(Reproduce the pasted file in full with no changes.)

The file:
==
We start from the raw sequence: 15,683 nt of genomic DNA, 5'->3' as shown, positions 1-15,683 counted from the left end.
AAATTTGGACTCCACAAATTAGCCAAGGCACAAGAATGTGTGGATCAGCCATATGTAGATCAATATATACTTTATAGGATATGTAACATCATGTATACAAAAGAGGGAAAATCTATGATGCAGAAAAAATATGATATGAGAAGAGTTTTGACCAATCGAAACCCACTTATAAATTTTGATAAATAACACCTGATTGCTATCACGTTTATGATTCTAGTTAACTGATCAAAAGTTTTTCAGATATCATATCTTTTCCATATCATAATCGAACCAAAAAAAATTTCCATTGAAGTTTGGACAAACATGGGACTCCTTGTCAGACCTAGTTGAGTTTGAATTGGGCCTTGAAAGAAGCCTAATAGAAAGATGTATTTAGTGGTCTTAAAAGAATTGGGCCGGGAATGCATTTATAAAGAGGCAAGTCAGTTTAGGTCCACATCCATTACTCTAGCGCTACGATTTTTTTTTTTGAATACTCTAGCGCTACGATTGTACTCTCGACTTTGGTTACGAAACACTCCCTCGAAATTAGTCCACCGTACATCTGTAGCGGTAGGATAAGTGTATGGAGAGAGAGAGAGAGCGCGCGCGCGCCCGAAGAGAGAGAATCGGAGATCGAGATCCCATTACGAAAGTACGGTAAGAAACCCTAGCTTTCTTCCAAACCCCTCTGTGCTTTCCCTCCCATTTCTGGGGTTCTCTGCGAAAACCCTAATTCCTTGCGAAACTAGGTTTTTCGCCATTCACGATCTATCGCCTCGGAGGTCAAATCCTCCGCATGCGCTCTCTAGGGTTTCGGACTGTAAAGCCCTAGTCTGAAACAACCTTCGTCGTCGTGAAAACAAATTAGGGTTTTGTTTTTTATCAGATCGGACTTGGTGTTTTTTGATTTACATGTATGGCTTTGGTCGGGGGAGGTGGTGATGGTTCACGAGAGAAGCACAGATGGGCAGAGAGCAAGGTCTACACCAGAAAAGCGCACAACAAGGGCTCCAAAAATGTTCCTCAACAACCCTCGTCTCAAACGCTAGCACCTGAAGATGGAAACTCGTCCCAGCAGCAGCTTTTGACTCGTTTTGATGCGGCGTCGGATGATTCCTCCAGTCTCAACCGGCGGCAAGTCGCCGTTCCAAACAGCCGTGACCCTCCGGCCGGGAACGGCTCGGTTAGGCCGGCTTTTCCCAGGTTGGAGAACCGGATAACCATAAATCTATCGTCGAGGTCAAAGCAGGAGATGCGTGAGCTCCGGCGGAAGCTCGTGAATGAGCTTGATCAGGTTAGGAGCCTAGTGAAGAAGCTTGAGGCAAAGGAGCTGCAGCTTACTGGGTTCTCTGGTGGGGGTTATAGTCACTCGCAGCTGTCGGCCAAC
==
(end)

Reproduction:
We start from the raw sequence: 15,683 nt of genomic DNA, 5'->3' as shown, positions 1-15,683 counted from the left end.
AAATTTGGACTCCACAAATTAGCCAAGGCACAAGAATGTGTGGATCAGCCATATGTAGATCAATATATACTTTATAGGATATGTAACATCATGTATACAAAAGAGGGAAAATCTATGATGCAGAAAAAATATGATATGAGAAGAGTTTTGACCAATCGAAACCCACTTATAAATTTTGATAAATAACACCTGATTGCTATCACGTTTATGATTCTAGTTAACTGATCAAAAGTTTTTCAGATATCATATCTTTTCCATATCATAATCGAACCAAAAAAAATTTCCATTGAAGTTTGGACAAACATGGGACTCCTTGTCAGACCTAGTTGAGTTTGAATTGGGCCTTGAAAGAAGCCTAATAGAAAGATGTATTTAGTGGTCTTAAAAGAATTGGGCCGGGAATGCATTTATAAAGAGGCAAGTCAGTTTAGGTCCACATCCATTACTCTAGCGCTACGATTTTTTTTTTTGAATACTCTAGCGCTACGATTGTACTCTCGACTTTGGTTACGAAACACTCCCTCGAAATTAGTCCACCGTACATCTGTAGCGGTAGGATAAGTGTATGGAGAGAGAGAGAGAGCGCGCGCGCGCCCGAAGAGAGAGAATCGGAGATCGAGATCCCATTACGAAAGTACGGTAAGAAACCCTAGCTTTCTTCCAAACCCCTCTGTGCTTTCCCTCCCATTTCTGGGGTTCTCTGCGAAAACCCTAATTCCTTGCGAAACTAGGTTTTTCGCCATTCACGATCTATCGCCTCGGAGGTCAAATCCTCCGCATGCGCTCTCTAGGGTTTCGGACTGTAAAGCCCTAGTCTGAAACAACCTTCGTCGTCGTGAAAACAAATTAGGGTTTTGTTTTTTATCAGATCGGACTTGGTGTTTTTTGATTTACATGTATGGCTTTGGTCGGGGGAGGTGGTGATGGTTCACGAGAGAAGCACAGATGGGCAGAGAGCAAGGTCTACACCAGAAAAGCGCACAACAAGGGCTCCAAAAATGTTCCTCAACAACCCTCGTCTCAAACGCTAGCACCTGAAGATGGAAACTCGTCCCAGCAGCAGCTTTTGACTCGTTTTGATGCGGCGTCGGATGATTCCTCCAGTCTCAACCGGCGGCAAGTCGCCGTTCCAAACAGCCGTGACCCTCCGGCCGGGAACGGCTCGGTTAGGCCGGCTTTTCCCAGGTTGGAGAACCGGATAACCATAAATCTATCGTCGAGGTCAAAGCAGGAGATGCGTGAGCTCCGGCGGAAGCTCGTGAATGAGCTTGATCAGGTTAGGAGCCTAGTGAAGAAGCTTGAGGCAAAGGAGCTGCAGCTTACTGGGTTCTCTGGTGGGGGTTATAGTCACTCGCAGCTGTCGGCCAAC